ST. MARY'S CITY, Md. (Dec. 13, 2007) - Five students from St. Mary's College of Maryland (SMCM) got a firsthand look at the presidential field after attending New Hampshire's College Convention 2008. The trip was arranged by the college's Center for the Study of Democracy, and the students later shared their insights with fellow students at a Dec. 6 open forum on campus.
"Immigration is the new wedge issue," said Sam Birnbaum, a junior from Sharpsburg, Maryland, who spoke at the forum. "There was a lot of anger about this issue on both sides." Birnbaum was one of the five that attended the convention from Nov. 28 through Dec. 1 in New Hampshire, the traditional location for the first national primary elections.
Birnbaum was impressed. "Seeing firsthand the charisma and star power you need to be up there." Birnbaum is majoring in political science and Chinese.
An issue the students wanted to hear more about was foreign policy. Elizabeth LeBlanc, a senior from Lynnfield, Maryland, with majors in political science and Asian studies, said that she didn't hear anything groundbreaking, and the candidates glossed over concrete details. Birnbaum added, "They didn't handle it in a nuanced way, they threw out platitudes that sounded good."
Molly McKee, a sophomore from Hyattsville, Maryland said, "At the convention, people have the unique opportunity to see the candidates and talk to them personally." The group of students all remarked that Biden stayed for hours after the formal program to talk to everyone. McKee is pursing majors in political science, sociology and anthropology.
Jacqueline Caminiti, a junior from Ijamsville, Maryland, called Biden "genuine and straightforward." Caminiti is majoring in psychology with a political science minor.
The SMCM students interacted with presidential candidates and rubbed shoulders with media representatives covering the conferences. Todd Eberly, assistant professor of political science and faculty adviser for the trip, reported that the students got a "firsthand look at the workings of democracy." The students won the trip after entering an essay contest sponsored by the political science department and the Center for the Study of Democracy. Of the winning students, two are Republicans, two are Democrats and one is an Independent.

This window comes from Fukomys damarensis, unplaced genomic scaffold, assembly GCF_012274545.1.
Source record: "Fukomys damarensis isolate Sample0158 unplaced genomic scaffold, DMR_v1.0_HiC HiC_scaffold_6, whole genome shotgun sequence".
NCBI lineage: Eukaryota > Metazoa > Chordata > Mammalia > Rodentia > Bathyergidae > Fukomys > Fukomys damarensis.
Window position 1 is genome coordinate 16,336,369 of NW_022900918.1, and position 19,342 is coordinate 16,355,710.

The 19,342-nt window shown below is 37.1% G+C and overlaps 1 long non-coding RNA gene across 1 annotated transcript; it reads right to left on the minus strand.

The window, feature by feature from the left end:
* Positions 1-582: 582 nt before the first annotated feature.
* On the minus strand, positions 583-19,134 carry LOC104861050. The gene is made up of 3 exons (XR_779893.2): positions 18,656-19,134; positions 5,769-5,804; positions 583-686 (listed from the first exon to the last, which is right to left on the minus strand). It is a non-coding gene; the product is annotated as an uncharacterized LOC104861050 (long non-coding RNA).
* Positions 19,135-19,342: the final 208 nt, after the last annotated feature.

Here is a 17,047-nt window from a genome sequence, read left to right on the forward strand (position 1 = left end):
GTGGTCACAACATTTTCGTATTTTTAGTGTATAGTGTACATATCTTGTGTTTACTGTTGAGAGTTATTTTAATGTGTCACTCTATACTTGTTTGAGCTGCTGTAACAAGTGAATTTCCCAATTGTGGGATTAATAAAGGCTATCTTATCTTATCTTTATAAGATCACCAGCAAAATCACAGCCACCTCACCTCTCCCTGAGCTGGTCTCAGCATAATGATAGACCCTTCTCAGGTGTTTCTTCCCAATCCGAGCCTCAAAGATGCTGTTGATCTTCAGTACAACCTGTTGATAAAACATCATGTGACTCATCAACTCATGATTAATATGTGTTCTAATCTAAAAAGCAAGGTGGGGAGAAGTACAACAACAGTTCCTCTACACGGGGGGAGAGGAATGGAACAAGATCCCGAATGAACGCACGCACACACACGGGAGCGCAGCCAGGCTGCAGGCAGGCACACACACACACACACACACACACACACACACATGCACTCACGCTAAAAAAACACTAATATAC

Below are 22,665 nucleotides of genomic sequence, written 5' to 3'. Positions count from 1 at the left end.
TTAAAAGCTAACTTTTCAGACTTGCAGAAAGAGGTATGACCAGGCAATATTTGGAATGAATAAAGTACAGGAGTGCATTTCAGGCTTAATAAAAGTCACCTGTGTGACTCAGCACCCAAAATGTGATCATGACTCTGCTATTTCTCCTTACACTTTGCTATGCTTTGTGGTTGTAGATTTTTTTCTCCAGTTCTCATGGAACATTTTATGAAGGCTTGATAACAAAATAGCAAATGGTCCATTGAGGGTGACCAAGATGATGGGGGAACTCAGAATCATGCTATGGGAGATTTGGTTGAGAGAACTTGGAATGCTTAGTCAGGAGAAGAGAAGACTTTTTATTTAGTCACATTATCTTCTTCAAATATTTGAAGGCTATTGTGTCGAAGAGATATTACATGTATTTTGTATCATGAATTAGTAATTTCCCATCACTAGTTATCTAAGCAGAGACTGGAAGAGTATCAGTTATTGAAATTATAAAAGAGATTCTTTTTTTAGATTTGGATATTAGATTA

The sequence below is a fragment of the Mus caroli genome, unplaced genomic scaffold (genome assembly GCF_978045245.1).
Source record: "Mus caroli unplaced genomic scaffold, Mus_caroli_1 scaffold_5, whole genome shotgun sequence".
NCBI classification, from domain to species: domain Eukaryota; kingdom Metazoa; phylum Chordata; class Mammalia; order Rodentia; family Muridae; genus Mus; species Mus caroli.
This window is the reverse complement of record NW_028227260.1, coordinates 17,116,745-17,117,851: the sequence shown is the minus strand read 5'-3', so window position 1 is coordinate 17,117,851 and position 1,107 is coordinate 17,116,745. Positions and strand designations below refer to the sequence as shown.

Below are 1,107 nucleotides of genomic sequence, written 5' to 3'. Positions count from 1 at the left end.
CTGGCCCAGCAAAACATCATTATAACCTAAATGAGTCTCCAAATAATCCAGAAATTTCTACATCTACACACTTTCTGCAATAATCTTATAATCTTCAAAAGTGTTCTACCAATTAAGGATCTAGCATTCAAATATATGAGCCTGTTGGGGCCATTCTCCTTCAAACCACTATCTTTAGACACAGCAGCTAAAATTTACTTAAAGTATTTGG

The students reported that some of the myths surrounding the presidential candidates were dispelled when they got to look at them up close and personal. They found out about "the grinding reality of the length of time a presidential campaign takes," said Michael Cain, the director of the Center and assistant professor of political science at SMCM.
Cain said, "The glare of the spotlight and the cameras on the candidates caused emotional reactions in the students. They realized that it takes a special kind of person to be able to campaign. They got a chance to directly experience the difficulty of campaigning. Despite that, when asked if they would be interested in running for president, four out of five answered yes."
The students also reported that many of the attendees were disappointed that the frontrunners—Hillary Clinton, Barack Obama, Rudy Giuliani and Mitt Romney—didn't attend.
"The campaigns were notably marketed at certain age groups," said Birnbaum. He thought that since politicians know that many young people don't vote, a lot of them focused their attentions on the demographically older crowd. "This perpetuates a vicious cycle in politics," he said.
The students also said that issues such as health care and Latin American relations weren't properly addressed. Austin Lyman, a sophomore, from Birmingham, Alabama, said, "The opportunity to listen to political and social leaders discuss their broad spectrum of perceptions on important political issues permitted me to become a better informed voter, not just on the issues but on the candidates as well." Lyman is majoring in pre-dental and Latin American studies.
College Convention is a recent addition to the primary election process and is timed to coincide with New Hampshire's presidential primaries. College and high school students from across the country are brought together to interact with presidential candidates, media personalities, issue experts and activists. The delegates gather at the Radisson Center of New Hampshire to hear from and ask questions to the presidential candidates. Independent and third-party candidates also take part in sessions dealing with important agendas alongside elected officials and renowned experts.
New Hampshire is the first of a number of statewide political party primary elections. It is an initial process for the Democratic and Republican parties to choose their candidate for the presidential elections. Originally held in March, its date has been repeatedly moved back to maintain New Hampshire's first-in-the-nation status. The New Hampshire 2008 primary will be held on January 8. Super Tuesday, the day when many of the other states hold their primary elections, will fall on February 5.